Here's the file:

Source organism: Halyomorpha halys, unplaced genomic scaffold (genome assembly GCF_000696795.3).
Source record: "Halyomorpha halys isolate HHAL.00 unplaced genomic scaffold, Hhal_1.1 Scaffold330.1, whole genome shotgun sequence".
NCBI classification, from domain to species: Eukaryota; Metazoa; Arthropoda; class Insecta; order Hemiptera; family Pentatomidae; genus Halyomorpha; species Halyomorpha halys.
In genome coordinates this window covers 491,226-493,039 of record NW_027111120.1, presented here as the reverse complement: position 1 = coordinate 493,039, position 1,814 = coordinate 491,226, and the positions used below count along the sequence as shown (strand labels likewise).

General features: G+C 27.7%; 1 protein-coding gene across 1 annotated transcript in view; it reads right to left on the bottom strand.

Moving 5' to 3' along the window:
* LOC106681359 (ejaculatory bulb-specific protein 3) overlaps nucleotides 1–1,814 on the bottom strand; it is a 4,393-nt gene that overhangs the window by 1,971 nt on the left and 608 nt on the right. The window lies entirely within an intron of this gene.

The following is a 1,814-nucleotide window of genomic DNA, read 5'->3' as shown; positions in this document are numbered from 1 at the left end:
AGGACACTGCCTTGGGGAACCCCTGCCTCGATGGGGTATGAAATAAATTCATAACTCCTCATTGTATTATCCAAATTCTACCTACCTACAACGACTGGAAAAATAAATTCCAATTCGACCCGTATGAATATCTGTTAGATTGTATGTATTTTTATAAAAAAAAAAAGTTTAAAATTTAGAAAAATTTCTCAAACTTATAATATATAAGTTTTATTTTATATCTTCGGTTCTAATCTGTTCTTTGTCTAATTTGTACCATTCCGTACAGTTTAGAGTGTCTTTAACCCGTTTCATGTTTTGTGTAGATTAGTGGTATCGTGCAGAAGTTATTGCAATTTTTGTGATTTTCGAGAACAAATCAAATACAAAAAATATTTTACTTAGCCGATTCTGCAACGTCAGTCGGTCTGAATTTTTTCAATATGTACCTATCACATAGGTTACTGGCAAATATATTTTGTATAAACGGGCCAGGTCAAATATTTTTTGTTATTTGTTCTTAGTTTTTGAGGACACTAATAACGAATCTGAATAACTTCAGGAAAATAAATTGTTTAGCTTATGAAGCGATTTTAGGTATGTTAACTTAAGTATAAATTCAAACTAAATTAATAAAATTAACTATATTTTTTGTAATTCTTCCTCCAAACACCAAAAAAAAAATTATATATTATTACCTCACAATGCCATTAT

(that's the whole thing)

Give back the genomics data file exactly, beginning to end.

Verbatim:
Source organism: Halyomorpha halys, unplaced genomic scaffold (genome assembly GCF_000696795.3).
Source record: "Halyomorpha halys isolate HHAL.00 unplaced genomic scaffold, Hhal_1.1 Scaffold330.1, whole genome shotgun sequence".
NCBI classification, from domain to species: Eukaryota; Metazoa; Arthropoda; class Insecta; order Hemiptera; family Pentatomidae; genus Halyomorpha; species Halyomorpha halys.
In genome coordinates this window covers 491,226-493,039 of record NW_027111120.1, presented here as the reverse complement: position 1 = coordinate 493,039, position 1,814 = coordinate 491,226, and the positions used below count along the sequence as shown (strand labels likewise).

General features: G+C 27.7%; 1 protein-coding gene across 1 annotated transcript in view; it reads right to left on the bottom strand.

Moving 5' to 3' along the window:
* LOC106681359 (ejaculatory bulb-specific protein 3) overlaps nucleotides 1–1,814 on the bottom strand; it is a 4,393-nt gene that overhangs the window by 1,971 nt on the left and 608 nt on the right. The window lies entirely within an intron of this gene.

The following is a 1,814-nucleotide window of genomic DNA, read 5'->3' as shown; positions in this document are numbered from 1 at the left end:
AGGACACTGCCTTGGGGAACCCCTGCCTCGATGGGGTATGAAATAAATTCATAACTCCTCATTGTATTATCCAAATTCTACCTACCTACAACGACTGGAAAAATAAATTCCAATTCGACCCGTATGAATATCTGTTAGATTGTATGTATTTTTATAAAAAAAAAAAGTTTAAAATTTAGAAAAATTTCTCAAACTTATAATATATAAGTTTTATTTTATATCTTCGGTTCTAATCTGTTCTTTGTCTAATTTGTACCATTCCGTACAGTTTAGAGTGTCTTTAACCCGTTTCATGTTTTGTGTAGATTAGTGGTATCGTGCAGAAGTTATTGCAATTTTTGTGATTTTCGAGAACAAATCAAATACAAAAAATATTTTACTTAGCCGATTCTGCAACGTCAGTCGGTCTGAATTTTTTCAATATGTACCTATCACATAGGTTACTGGCAAATATATTTTGTATAAACGGGCCAGGTCAAATATTTTTTGTTATTTGTTCTTAGTTTTTGAGGACACTAATAACGAATCTGAATAACTTCAGGAAAATAAATTGTTTAGCTTATGAAGCGATTTTAGGTATGTTAACTTAAGTATAAATTCAAACTAAATTAATAAAATTAACTATATTTTTTGTAATTCTTCCTCCAAACACCAAAAAAAAAATTATATATTATTACCTCACAATGCCATTAT